Lessons of the Day: Lamentations 1:1-6; Lamentations 3:19-26 (as the Psalm response); 2 Timothy 1:1-14; and Luke 17:5-10
We do not ordinarily find the Book of Lamentations, the scripture of our first reading today, very useful, either in church or at home. I mean, how many of us have actually read Lamentations in our free time.
The book of Lamentations is a series of five lengthy poems of sadness, raw pain, and deep sorrow. The poets who constructed the work have put into words the experience of Judah living through enormous public and personal suffering. It’s the middle of the 6th century BC, and the Judahites are living in captivity in Babylon. The city of Jerusalem, the holy city, and its constituent Temple was destroyed in 587 BC. For the ancient Jews, the city of Jerusalem was the focus of all of their hopes and dreams; it was the sign of God’s presence and the promise of God’s fidelity. Its hills, its walls, and its gates, and above all its Temple, spoke to travelers and residents alike of what they treasured. And now, the place was gone, and they sat by the rivers of Babylon and they wept. They wept for being invaded. They wept over the loss of national identity and security. They wept for because they felt abandoned by their kings. And they wept for their old who were killed and unburied, and for children who were dead in the streets. They wept for all the questions shouted, sighed, and whispered to God that the heavens did not answer.
Maybe we can relate, after all! Maybe we lament or have lamented over a tremendous loss. Maybe we have seen despair, and lost hope. Maybe you have lost a job, or an income, or a retirement pension at no fault of your own, and maybe you lamented. Maybe tragedy struck your home in fire or fierce wind or flood, and maybe you lamented. Maybe a dear loved one – a spouse of many years, a dear friend, a mother or a father, a child – died, and you lamented. Maybe our loss feels so great, or our pain so heavy, or despair so deep, that we cannot find God or we blame God – and we cry out in lament, “Why?”
Maybe our lament was over the bigger community. Maybe, as we witness the destruction caused by natural disasters, we lament! Did you lament, as I did, when you saw the destruction of the Bahamas or Puerto Rico or New Orleans? Do you lament when you see fires destroy homes in California, or when floods rip through Texas, or earthquakes destroy Nepal? Maybe you’ve witnessed the desperation of the poor, the homelessness, and the hungry. Have you seen economic despair, and wondered what can be done. Maybe you have seen or experienced the injustices of racism and misogyny and prejudice. And maybe those have caused you to cry out in lament! When you see violence and abuse, so you lament with your community? Have you lamented, together with young people around the globe, the destruction of the environment, and the global climate crisis. Maybe the loss feels so great, or the pain so heavy, or despair so deep, and it all just seems beyond your control that you cannot find God or you blame God – and you cry out in lament!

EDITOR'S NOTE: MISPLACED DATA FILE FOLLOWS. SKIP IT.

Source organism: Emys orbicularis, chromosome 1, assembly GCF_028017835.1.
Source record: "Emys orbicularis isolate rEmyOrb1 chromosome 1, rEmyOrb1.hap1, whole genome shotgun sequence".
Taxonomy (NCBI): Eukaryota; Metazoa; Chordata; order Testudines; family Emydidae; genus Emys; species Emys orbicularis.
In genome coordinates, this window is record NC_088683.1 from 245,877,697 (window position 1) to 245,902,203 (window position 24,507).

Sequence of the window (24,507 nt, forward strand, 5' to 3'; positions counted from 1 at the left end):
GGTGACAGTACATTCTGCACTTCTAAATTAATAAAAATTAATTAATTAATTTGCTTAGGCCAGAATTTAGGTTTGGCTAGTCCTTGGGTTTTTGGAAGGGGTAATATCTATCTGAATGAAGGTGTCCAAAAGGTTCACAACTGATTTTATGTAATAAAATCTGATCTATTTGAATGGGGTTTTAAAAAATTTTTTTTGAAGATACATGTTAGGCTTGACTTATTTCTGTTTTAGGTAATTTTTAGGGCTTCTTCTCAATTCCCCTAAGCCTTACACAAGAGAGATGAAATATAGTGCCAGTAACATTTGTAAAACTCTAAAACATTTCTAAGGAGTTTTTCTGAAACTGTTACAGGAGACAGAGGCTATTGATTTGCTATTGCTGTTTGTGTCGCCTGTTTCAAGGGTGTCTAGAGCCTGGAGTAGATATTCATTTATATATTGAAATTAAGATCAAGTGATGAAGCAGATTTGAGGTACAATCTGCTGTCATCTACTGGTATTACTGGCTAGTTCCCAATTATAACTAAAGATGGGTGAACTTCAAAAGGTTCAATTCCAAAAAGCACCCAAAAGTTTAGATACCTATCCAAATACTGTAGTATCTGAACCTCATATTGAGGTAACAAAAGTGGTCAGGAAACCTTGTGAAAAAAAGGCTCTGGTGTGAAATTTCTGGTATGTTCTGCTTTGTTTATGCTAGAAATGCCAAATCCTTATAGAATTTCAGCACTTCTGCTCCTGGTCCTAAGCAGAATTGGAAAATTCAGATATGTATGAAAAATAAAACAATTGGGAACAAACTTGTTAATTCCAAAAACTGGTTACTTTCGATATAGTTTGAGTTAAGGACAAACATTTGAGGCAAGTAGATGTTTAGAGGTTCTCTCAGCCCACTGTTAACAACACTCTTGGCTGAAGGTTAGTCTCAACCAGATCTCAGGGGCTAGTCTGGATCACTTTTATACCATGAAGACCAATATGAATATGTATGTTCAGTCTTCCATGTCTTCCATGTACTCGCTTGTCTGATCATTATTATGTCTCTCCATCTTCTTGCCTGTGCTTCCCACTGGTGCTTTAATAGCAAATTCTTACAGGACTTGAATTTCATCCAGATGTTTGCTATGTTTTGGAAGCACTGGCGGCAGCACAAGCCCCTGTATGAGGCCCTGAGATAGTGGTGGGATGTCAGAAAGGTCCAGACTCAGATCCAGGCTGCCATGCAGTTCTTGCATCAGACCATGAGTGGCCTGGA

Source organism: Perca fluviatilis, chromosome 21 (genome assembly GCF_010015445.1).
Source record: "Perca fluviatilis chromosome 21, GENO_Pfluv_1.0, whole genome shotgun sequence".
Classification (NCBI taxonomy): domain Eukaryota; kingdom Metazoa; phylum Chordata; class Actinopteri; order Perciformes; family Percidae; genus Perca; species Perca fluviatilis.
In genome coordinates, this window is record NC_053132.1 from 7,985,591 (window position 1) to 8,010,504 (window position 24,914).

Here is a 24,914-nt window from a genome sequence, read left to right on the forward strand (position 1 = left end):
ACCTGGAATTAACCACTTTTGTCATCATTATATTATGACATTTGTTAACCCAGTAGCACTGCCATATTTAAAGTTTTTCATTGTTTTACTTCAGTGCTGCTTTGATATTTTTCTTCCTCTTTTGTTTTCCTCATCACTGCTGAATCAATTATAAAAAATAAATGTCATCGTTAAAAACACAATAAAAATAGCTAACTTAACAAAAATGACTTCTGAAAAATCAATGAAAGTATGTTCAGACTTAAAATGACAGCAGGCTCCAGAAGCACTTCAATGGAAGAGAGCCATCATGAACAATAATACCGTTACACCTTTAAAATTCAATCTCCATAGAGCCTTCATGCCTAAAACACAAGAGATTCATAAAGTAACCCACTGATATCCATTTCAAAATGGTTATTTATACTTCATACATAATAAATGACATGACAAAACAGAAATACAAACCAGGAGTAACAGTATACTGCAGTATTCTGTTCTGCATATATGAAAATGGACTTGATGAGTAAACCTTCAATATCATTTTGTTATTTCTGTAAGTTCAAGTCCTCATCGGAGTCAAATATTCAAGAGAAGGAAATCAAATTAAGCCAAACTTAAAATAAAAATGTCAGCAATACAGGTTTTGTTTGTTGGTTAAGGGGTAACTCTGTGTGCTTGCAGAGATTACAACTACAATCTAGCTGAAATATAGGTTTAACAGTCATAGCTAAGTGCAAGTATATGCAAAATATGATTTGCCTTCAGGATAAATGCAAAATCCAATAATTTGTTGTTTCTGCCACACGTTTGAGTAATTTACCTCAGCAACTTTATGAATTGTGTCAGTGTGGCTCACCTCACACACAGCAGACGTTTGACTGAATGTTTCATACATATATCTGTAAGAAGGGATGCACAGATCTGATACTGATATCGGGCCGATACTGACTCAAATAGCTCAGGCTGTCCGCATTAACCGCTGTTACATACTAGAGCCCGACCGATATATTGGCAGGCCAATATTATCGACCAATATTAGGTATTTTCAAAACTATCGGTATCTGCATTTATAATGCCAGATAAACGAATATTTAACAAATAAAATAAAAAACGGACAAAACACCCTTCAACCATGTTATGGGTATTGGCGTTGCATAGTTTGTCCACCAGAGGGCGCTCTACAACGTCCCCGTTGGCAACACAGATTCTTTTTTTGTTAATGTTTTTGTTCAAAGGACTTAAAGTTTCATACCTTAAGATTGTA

Now, let me say something about all that lamentation: It is holy and good! It is a natural expression of our humanness and our loss. It is a spiritual expression of our need and desire for God.
Back to the book of Lamentations. It’s a very interesting book, of which we only ever read these few verses as a Sunday lesson. As I said, its five chapters of sorrow, pain, and loss – twenty-two verses each, except for the Chapter 3 which has sixty-six verses. Beautifully written, with clear language and powerful imagery, the poems of lament are destined for communal prayer. There is, however, an interesting feature of the book. You see, sixty-five verses in, beginning in 3:21 the poet leaves his usual lament and begins a clear expression and exposition of unmitigated HOPE. Lasting until verse 39, the poet expresses God’s fidelity and compassion, a portion of which reads:
But this I call to mind,Lamentations 3:21-26
and therefore I have hope:
The steadfast love of the Lord never ceases,
his mercies never come to an end;
they are new every morning;
great is your faithfulness.
“The Lord is my portion,” says my soul,
“therefore I will hope in him.”
The Lord is good to those who wait for him,
to the soul that seeks him.
It is good that one should wait quietly
for the salvation of the Lord.
Did you hear that? In the midst of all the loss and pain and suffering…. In the midst of captivity and the destruction of Jerusalem… In the midst of the loss of the Temple, God’s dwelling place on earth, there is hope. The basis of that hope, of course, is the memory of God’s justice and mercy. “The Lord is my portion,” the author proclaims confidently, “therefore I will hope in him.” The author is confident of the Lord’s goodness. The sufferer and the oppressed can hope for deliverance and bear up under the yoke. Punishment is transitory; what lasts is God’s fidelity and mercy.
Hope! Even in their lament, there was hope! Even in our lament, there is hope! Do you see hope – even if just a glimmer?